weigh and a 18 ft. car trailer will weight around 2000 lbs. I believe your Jeep weighs around 4000 lbs. plus. Do the math.

 

I got 3 quotes for my tow setup, first two are Blue Ox and the third was Roadmaster.

 

(1) Independent install shop (Airmax) cost was $3100 (this is who I used)

(2) RV dealer cost was $4100

(3) Camping World cost was $5200.

 

Your Jeep may take less equipment than my Dakota truck did, or as others have said your experience may vary.

Edited by Phil Saran

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Several thoughts

1. An 18' enclosed trailer, even if aluminum ($$$), is going to be well north of 2000 lbs.

2. An open steel trailer, which is in the price range you alluded to, will also be north of 2000 lbs

 

my Wrangler is about 4500 lbs

 

From what I can tell, your rig is capped at 5000 lb towing weight - assuming your weight is actually 18000 lbs.

 

I can tow 14k lbs, but still went with flat towing because of the other thing you stated. I also will not typically stay in CGs. I pictured myself down some one lane dirt road looking for a place to park the trailer - or looking for a place to park the trailer while I off load the Jeep, and drive the jeep and RV down the road - leaving the trailer behind. I stopped thinking about the trailer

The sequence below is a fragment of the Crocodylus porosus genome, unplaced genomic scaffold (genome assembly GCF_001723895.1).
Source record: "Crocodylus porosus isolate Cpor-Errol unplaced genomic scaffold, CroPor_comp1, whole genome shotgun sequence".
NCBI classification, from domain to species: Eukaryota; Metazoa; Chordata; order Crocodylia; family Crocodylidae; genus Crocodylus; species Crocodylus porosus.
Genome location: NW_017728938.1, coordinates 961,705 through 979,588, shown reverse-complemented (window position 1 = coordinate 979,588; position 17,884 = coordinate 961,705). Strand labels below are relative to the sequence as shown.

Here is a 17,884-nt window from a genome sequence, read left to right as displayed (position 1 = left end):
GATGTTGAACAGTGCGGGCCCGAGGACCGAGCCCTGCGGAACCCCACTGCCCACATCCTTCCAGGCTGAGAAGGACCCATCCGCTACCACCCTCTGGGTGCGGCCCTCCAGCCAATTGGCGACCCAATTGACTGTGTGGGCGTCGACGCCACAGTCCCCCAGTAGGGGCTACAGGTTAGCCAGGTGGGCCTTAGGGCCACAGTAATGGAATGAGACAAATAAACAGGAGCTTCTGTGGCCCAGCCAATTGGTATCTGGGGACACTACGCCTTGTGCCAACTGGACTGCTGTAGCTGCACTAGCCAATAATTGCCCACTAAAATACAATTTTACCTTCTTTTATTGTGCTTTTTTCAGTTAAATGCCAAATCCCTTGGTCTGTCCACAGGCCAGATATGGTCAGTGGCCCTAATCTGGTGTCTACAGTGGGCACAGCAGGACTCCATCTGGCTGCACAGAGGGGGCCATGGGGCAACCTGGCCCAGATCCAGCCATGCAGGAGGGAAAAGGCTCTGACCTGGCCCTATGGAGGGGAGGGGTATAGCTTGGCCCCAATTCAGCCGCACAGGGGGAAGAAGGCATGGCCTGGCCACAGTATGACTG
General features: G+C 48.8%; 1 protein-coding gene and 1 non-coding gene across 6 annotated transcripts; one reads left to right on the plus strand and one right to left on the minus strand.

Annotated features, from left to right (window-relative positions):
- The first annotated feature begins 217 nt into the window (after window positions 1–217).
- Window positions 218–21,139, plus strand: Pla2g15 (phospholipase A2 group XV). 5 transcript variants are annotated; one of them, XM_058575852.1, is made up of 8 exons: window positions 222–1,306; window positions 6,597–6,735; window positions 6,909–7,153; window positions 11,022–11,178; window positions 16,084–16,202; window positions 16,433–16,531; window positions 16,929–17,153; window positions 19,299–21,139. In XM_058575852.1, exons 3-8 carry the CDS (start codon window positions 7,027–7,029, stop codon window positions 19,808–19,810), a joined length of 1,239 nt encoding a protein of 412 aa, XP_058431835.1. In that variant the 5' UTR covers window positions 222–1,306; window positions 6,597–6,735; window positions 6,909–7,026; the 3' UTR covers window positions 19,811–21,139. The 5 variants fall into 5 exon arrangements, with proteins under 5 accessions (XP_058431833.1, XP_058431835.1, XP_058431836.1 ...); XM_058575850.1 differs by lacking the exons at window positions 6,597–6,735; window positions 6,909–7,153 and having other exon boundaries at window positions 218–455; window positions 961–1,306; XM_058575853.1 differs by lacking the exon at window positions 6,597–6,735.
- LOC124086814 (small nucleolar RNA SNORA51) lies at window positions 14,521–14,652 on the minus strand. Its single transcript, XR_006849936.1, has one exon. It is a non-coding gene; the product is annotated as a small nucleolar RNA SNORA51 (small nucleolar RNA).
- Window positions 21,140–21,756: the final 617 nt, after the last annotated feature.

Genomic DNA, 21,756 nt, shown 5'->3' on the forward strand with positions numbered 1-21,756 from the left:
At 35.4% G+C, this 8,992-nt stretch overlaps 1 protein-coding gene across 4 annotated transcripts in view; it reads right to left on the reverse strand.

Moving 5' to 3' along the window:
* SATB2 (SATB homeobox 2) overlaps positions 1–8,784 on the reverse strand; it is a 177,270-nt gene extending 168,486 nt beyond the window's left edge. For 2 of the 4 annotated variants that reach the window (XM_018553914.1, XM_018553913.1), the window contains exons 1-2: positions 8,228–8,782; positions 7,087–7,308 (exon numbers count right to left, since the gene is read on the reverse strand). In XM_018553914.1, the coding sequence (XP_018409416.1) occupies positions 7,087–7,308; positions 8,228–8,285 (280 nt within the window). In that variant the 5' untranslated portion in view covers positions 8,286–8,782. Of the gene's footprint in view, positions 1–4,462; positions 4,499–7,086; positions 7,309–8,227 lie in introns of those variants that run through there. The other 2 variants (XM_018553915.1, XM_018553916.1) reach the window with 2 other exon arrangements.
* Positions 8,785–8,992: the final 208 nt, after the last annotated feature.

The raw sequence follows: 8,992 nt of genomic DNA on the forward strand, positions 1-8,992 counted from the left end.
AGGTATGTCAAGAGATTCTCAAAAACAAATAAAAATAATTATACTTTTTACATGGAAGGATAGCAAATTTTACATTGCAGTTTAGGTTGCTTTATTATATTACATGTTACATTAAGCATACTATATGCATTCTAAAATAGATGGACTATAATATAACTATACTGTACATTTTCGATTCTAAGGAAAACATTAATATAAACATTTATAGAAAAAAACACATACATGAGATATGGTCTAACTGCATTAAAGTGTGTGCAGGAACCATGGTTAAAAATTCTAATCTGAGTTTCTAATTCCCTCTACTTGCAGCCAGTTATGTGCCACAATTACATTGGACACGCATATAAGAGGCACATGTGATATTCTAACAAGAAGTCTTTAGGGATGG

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Adding a flatbed = another "vehicle". License plates, registration, tires, insurance. More weight to tow uphill and brake on the down hills. Where to park it at home and in campgrounds. More length on the road, tougher tight (right) turns traveling through cities and towns. More hassle.

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Adding a flatbed = another "vehicle". License plates, registration, tires, insurance. More weight to tow uphill and brake on the down hills. Where to park it at home and in campgrounds. More length on the road, tougher tight (right) turns traveling through cities and towns. More hassle.

I think you are right on. What you state is exactly why I quit using a tow dolly which is smaller but still a hassle. It takes time to realize what a pain it is.